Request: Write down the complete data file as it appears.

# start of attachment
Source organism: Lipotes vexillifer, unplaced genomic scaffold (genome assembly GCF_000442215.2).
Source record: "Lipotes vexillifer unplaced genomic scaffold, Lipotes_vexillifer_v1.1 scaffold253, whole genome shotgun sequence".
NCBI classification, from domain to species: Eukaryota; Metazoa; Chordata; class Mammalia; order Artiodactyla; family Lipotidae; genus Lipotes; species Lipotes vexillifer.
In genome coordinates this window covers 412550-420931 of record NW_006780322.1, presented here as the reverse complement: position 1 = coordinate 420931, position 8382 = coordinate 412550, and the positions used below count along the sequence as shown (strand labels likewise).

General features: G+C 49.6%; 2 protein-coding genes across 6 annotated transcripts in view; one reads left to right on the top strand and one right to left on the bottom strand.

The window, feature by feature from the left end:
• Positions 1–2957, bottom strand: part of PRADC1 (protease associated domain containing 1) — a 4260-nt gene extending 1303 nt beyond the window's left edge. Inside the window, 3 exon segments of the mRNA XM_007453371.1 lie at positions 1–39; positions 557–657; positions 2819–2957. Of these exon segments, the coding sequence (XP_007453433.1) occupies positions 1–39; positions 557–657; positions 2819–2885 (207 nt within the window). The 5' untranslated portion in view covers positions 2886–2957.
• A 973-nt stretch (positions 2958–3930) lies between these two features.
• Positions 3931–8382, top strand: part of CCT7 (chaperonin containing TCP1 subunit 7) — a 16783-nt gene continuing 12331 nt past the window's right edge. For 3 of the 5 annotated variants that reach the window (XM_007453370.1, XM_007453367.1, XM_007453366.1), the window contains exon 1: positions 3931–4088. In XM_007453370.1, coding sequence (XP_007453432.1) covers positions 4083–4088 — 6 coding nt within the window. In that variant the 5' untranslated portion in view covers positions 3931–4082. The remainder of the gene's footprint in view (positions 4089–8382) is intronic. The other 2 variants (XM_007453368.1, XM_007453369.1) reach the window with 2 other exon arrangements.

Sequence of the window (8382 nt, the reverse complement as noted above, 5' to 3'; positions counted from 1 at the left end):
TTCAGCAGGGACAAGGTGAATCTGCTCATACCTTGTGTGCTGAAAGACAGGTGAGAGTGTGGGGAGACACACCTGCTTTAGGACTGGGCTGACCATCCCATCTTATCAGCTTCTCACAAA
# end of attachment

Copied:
Source organism: Lipotes vexillifer, unplaced genomic scaffold (genome assembly GCF_000442215.2).
Source record: "Lipotes vexillifer unplaced genomic scaffold, Lipotes_vexillifer_v1.1 scaffold253, whole genome shotgun sequence".
NCBI classification, from domain to species: Eukaryota; Metazoa; Chordata; class Mammalia; order Artiodactyla; family Lipotidae; genus Lipotes; species Lipotes vexillifer.
In genome coordinates this window covers 412550-420931 of record NW_006780322.1, presented here as the reverse complement: position 1 = coordinate 420931, position 8382 = coordinate 412550, and the positions used below count along the sequence as shown (strand labels likewise).

General features: G+C 49.6%; 2 protein-coding genes across 6 annotated transcripts in view; one reads left to right on the top strand and one right to left on the bottom strand.

The window, feature by feature from the left end:
• Positions 1–2957, bottom strand: part of PRADC1 (protease associated domain containing 1) — a 4260-nt gene extending 1303 nt beyond the window's left edge. Inside the window, 3 exon segments of the mRNA XM_007453371.1 lie at positions 1–39; positions 557–657; positions 2819–2957. Of these exon segments, the coding sequence (XP_007453433.1) occupies positions 1–39; positions 557–657; positions 2819–2885 (207 nt within the window). The 5' untranslated portion in view covers positions 2886–2957.
• A 973-nt stretch (positions 2958–3930) lies between these two features.
• Positions 3931–8382, top strand: part of CCT7 (chaperonin containing TCP1 subunit 7) — a 16783-nt gene continuing 12331 nt past the window's right edge. For 3 of the 5 annotated variants that reach the window (XM_007453370.1, XM_007453367.1, XM_007453366.1), the window contains exon 1: positions 3931–4088. In XM_007453370.1, coding sequence (XP_007453432.1) covers positions 4083–4088 — 6 coding nt within the window. In that variant the 5' untranslated portion in view covers positions 3931–4082. The remainder of the gene's footprint in view (positions 4089–8382) is intronic. The other 2 variants (XM_007453368.1, XM_007453369.1) reach the window with 2 other exon arrangements.

Sequence of the window (8382 nt, the reverse complement as noted above, 5' to 3'; positions counted from 1 at the left end):
TTCAGCAGGGACAAGGTGAATCTGCTCATACCTTGTGTGCTGAAAGACAGGTGAGAGTGTGGGGAGACACACCTGCTTTAGGACTGGGCTGACCATCCCATCTTATCAGCTTCTCACAAA